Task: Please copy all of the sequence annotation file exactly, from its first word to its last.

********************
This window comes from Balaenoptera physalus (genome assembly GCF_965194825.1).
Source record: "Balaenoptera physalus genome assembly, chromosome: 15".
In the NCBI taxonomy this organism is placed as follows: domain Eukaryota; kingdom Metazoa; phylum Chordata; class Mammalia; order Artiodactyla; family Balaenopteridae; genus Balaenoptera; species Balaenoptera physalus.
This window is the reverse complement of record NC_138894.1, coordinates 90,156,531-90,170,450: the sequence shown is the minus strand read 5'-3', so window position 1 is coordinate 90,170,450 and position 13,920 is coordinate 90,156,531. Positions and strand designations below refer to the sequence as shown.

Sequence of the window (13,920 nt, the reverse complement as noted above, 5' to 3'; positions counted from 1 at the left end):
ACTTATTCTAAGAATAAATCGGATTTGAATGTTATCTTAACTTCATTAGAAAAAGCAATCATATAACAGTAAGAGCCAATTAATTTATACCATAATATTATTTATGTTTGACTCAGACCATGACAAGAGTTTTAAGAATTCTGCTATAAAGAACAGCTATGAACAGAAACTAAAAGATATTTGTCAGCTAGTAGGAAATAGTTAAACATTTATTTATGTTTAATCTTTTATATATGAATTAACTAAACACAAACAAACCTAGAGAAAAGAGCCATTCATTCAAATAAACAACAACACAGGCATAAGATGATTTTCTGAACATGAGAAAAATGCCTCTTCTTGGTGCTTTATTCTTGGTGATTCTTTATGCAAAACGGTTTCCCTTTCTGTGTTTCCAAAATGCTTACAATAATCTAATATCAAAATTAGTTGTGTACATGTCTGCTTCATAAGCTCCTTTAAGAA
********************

This window comes from Balaenoptera physalus (genome assembly GCF_965194825.1).
Source record: "Balaenoptera physalus genome assembly, chromosome: 15".
In the NCBI taxonomy this organism is placed as follows: domain Eukaryota; kingdom Metazoa; phylum Chordata; class Mammalia; order Artiodactyla; family Balaenopteridae; genus Balaenoptera; species Balaenoptera physalus.
This window is the reverse complement of record NC_138894.1, coordinates 90,156,531-90,170,450: the sequence shown is the minus strand read 5'-3', so window position 1 is coordinate 90,170,450 and position 13,920 is coordinate 90,156,531. Positions and strand designations below refer to the sequence as shown.

Sequence of the window (13,920 nt, the reverse complement as noted above, 5' to 3'; positions counted from 1 at the left end):
ACTTATTCTAAGAATAAATCGGATTTGAATGTTATCTTAACTTCATTAGAAAAAGCAATCATATAACAGTAAGAGCCAATTAATTTATACCATAATATTATTTATGTTTGACTCAGACCATGACAAGAGTTTTAAGAATTCTGCTATAAAGAACAGCTATGAACAGAAACTAAAAGATATTTGTCAGCTAGTAGGAAATAGTTAAACATTTATTTATGTTTAATCTTTTATATATGAATTAACTAAACACAAACAAACCTAGAGAAAAGAGCCATTCATTCAAATAAACAACAACACAGGCATAAGATGATTTTCTGAACATGAGAAAAATGCCTCTTCTTGGTGCTTTATTCTTGGTGATTCTTTATGCAAAACGGTTTCCCTTTCTGTGTTTCCAAAATGCTTACAATAATCTAATATCAAAATTAGTTGTGTACATGTCTGCTTCATAAGCTCCTTTAAGAA